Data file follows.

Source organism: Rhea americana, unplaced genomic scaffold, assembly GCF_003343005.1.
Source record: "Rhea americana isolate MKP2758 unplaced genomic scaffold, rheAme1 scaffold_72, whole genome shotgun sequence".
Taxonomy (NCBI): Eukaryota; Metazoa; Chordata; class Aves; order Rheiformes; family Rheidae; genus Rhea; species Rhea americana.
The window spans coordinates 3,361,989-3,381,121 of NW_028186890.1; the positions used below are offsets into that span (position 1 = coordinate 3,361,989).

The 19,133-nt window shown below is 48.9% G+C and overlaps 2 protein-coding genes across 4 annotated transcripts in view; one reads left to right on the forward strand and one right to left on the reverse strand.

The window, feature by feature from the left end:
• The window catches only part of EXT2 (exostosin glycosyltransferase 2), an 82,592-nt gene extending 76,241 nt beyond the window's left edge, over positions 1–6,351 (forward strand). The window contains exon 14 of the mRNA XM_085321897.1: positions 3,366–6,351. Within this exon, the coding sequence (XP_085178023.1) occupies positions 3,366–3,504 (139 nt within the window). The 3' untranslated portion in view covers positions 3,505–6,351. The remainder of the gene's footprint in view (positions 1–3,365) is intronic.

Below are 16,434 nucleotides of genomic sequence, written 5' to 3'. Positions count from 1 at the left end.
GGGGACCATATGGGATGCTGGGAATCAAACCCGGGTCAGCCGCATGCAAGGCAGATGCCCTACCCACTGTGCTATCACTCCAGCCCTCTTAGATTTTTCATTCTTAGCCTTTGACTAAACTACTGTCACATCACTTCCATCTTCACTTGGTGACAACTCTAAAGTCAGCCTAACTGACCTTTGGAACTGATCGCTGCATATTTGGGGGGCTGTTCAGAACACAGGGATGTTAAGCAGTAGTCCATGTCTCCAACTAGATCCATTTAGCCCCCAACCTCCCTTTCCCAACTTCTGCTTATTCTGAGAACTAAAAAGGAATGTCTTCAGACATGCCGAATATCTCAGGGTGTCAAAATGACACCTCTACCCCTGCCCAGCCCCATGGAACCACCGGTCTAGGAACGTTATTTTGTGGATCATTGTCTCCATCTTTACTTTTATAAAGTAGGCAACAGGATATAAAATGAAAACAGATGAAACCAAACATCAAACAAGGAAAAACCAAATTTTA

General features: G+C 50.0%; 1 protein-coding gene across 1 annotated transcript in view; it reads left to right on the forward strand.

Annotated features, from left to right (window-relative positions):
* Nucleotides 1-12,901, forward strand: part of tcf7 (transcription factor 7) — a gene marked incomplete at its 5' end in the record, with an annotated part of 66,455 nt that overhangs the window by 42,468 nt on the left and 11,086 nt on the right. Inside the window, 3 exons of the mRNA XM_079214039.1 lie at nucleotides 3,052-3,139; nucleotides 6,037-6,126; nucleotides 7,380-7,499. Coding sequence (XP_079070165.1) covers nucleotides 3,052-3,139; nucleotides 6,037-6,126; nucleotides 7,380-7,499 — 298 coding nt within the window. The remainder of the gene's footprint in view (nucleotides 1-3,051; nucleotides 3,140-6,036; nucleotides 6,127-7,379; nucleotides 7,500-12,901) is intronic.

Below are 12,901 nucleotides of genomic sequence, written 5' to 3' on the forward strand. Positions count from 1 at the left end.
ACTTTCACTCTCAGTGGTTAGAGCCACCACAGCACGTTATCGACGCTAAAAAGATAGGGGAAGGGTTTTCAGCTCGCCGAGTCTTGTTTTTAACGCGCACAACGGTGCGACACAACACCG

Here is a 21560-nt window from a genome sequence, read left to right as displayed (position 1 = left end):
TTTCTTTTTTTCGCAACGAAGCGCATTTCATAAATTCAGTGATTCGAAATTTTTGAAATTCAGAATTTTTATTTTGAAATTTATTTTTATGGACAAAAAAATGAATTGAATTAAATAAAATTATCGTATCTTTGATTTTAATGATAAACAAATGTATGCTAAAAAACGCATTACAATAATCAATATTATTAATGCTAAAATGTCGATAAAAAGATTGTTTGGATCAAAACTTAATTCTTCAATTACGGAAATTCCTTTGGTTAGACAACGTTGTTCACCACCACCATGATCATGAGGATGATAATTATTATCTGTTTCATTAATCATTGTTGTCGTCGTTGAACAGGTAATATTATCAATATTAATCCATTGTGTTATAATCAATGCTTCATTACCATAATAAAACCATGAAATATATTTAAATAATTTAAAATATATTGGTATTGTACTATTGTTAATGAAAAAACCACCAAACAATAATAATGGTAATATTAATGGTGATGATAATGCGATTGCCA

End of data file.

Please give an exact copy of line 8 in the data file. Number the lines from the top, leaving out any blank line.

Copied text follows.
Below are 16,434 nucleotides of genomic sequence, written 5' to 3'. Positions count from 1 at the left end.